Legislated Oppression: Racism, Patriarchy and Colonialism in the Status Provisions of the Indian Act

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dc.contributor.advisor Green, Joyce
dc.contributor.author Burton, Michael James
dc.date.accessioned 2012-11-13T20:43:32Z
dc.date.available 2012-11-13T20:43:32Z
dc.date.issued 2012-06
dc.identifier.uri http://hdl.handle.net/10294/3638
dc.description A Thesis Submitted to the Faculty of Graduate Studies and Research In Partial Fulfillment of the Requirements for the Degree of Master of Arts in Political Science, University of Regina. iv, 99 l. en_US
dc.description.abstract The status provisions of the Indian Act have, since its passage in 1874, endeavoured to define who is and who is not an Indian. The foundation of this status regime has been based on European conceptions of racial and cultural superiority as well as patriarchy. By defining, through legislation, what qualifies people to be Indian the colonial state has caused divisions within First Nations communities and among First Nations people. Through an examination of the different amendments to the status provisions and enfranchisement measures within the different iterations of the Indian Act, this paper makes the case that the current system, even following amendments in 1985 which were meant to bring the status regime in line with The Charter of Rights and Freedoms, maintains the patriarchal, racist and colonial foundation. Further examination of legal challenges to the status provisions of the Indian Act under both Canadian and international law will show that even following the 1985 amendments and the 2011 amendments, the status regime imposed via the Act remains foundationally discriminatory. Using post-colonial theory this paper defines the imposition of the status regime as racist, sexist and Eurocentric and discusses the negative effects that regime has on the colonized peoples of Canada as well as on the colonizers who impose the regime. Finally, this paper will propose a process by which the status regime can be ended and replaced by system of First Nations citizenship that is determined by First Nations, is based on customs and traditions, but also lives up to internationally accepted human rights standards. en_US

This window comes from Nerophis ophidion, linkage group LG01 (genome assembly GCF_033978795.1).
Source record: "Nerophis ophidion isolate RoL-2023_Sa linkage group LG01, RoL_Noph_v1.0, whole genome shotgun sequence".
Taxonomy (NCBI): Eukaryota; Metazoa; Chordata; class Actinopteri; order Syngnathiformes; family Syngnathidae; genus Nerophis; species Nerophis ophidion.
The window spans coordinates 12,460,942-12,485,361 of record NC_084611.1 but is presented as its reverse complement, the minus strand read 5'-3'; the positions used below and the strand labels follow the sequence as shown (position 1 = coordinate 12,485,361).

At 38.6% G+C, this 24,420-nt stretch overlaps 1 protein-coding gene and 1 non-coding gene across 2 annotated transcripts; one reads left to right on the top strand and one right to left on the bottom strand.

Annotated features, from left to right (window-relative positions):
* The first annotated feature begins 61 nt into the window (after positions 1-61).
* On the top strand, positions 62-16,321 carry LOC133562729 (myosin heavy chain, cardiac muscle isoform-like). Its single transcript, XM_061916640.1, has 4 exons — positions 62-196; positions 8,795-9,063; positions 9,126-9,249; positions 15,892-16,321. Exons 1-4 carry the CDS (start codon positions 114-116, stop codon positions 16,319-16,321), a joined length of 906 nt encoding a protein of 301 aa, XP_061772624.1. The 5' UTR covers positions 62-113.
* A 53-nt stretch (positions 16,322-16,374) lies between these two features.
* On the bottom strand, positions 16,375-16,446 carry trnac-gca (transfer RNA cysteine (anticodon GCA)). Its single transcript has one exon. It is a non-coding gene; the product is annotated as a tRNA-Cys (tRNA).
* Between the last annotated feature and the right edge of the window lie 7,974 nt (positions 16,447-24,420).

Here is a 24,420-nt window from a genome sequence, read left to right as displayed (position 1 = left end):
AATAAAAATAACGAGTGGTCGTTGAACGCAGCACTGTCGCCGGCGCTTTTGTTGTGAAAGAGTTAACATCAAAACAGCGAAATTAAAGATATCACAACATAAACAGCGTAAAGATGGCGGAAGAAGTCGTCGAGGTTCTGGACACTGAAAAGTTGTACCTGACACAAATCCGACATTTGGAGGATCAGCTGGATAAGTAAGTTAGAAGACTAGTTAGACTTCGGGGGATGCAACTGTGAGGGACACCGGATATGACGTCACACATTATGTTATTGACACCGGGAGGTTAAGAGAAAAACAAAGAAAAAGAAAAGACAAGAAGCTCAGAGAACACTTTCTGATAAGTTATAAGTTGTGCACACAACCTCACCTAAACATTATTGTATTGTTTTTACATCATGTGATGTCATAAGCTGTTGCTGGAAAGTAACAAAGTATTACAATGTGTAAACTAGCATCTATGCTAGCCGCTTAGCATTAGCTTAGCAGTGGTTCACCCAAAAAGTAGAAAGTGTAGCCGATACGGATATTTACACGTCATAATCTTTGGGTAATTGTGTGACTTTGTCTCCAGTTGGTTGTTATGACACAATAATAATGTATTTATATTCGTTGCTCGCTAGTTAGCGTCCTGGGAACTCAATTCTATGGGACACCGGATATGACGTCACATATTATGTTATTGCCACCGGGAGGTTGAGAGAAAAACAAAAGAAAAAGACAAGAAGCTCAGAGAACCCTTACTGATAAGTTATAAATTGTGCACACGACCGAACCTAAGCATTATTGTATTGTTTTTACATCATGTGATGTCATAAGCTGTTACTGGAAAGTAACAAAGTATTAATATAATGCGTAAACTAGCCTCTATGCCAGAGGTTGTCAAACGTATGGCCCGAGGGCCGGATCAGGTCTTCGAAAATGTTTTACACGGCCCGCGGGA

dc.language.iso en en_US
dc.publisher Faculty of Graduate Studies and Research, University of Regina en_US
dc.subject.lcsh Canada. Indian Act
dc.subject.lcsh Indians of North America--Legal status, laws, etc.--Canada
dc.subject.lcsh Indians of North America--Tribal citizenship--Canada
dc.subject.lcsh Indians of North America--Civil rights--Canada
dc.subject.lcsh Indians of North America--Canada--Social conditions
dc.title Legislated Oppression: Racism, Patriarchy and Colonialism in the Status Provisions of the Indian Act en_US
dc.type Thesis en
dc.description.authorstatus Student en
dc.description.peerreview yes en
thesis.degree.name Master of Arts (MA) en_US
thesis.degree.level Master's en
thesis.degree.discipline Political Science en_US
thesis.degree.grantor University of Regina en
thesis.degree.department Department of Political Science en_US
dc.contributor.committeemember Juschka, Darlene
dc.contributor.committeemember Schick, Carol
dc.contributor.externalexaminer Dick, Caroline
dc.identifier.tcnumber TC-SRU-3638
dc.identifier.thesisurl http://ourspace.uregina.ca/bitstream/handle/10294/3638/Burton_Michael_200224266_MA_PSCI_Fall2012.pdf

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